My wife brought home the most recent edition of Jewish Action (not available online yet) yesterday. In it there is a debate over the Orthodox position on evolution and intelligent design. Despite not being an area I'm especially knowledgeable about, I decided to take a look. The articles are pretty interesting, but I feel Nathan Aviezer's article explaining why ID is not a required Orthodox belief to have been the most compelling.
On the Shabbos before I got married I asked my cousin (who is a physics professor at NYU) whether he felt ID was science. His answer was simple: science is about explaining the world through natural means. ID presupposes (and actually bases itself on the idea) that certain organisms could not have evolved and therefore had to have been created by a designer, who designed (at the very least) those organisms though supernatural means. Moreover by assuming that those organisms originated via supernatural mechanisms, ID forecloses further scientific study into their origins.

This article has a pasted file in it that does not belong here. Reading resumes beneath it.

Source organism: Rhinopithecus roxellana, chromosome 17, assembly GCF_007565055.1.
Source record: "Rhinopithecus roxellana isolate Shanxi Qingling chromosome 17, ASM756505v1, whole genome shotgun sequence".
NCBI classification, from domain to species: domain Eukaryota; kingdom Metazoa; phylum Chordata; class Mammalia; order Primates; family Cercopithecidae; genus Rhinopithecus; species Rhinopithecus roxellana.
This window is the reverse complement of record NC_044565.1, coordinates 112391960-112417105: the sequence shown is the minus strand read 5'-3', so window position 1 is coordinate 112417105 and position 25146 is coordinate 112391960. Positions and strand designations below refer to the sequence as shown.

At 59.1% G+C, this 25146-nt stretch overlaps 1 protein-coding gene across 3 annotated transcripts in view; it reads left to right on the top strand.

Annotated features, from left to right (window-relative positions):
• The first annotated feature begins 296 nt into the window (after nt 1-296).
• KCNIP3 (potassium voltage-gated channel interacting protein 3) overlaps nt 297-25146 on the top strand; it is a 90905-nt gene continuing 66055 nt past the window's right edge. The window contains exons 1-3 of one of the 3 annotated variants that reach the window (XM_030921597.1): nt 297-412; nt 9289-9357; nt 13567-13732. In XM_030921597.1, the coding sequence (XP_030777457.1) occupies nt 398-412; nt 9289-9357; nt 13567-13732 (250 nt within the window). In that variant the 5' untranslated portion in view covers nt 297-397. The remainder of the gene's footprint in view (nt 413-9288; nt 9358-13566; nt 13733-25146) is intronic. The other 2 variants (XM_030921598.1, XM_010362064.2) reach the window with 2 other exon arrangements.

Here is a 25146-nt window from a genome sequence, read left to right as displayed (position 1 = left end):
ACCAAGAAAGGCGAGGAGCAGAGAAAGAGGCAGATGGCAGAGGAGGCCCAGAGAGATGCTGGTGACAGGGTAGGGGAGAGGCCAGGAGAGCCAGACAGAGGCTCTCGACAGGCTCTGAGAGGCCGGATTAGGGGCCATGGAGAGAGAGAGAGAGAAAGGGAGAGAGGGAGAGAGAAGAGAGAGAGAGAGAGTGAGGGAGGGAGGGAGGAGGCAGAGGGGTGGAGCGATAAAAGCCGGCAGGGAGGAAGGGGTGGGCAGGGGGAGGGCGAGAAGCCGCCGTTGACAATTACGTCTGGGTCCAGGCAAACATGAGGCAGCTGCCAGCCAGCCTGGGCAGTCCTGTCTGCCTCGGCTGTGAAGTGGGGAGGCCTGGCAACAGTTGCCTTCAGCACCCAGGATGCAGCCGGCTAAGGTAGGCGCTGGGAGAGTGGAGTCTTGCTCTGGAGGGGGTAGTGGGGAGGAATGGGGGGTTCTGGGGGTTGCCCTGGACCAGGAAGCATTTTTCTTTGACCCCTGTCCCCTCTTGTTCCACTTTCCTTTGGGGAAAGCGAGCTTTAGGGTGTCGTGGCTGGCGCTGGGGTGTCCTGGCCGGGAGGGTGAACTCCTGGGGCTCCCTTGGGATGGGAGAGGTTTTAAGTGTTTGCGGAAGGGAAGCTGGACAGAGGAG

Science cannot accept these conclusions. Supernatural explanations have no place in science; and proposing that certain areas no longer be open to study is anathema to the scientific enterprise. ID is a perfectly valid theological proposition, but it is no more science than the idea that demons cause disease.
Aviezer makes similar points, but adds to the argument. To assume that G-d can only be found in the "gaps," which are areas we cannot currently explain, pushes G-d to constantly retreat as science catches up. Every day we learn more and more about the world, and there's no reason to assume we won't figure out how every organism evolved. What happens then? Should we be limiting G-d to a tiny corner of science?
He supports the idea of guided evolution, based on the idea that the probability of the universe coming about as it did is almost nil. He posits that the anthropic principle supports the theory that something must have intervened to create the universe and that it's reasonable to believe that there was a designer who ensured everything fell into place in order that life could be sustained in our universe.
I don't find it surprising that a publication of the OU (whose head wrote a forward to Slifkin's new book) was willing to publish ideas that run contrary to contemporary charedi hashkafa. I commend them for doing so and allowing Aviezer to explain simply why evolution and Judaism are not in conflict.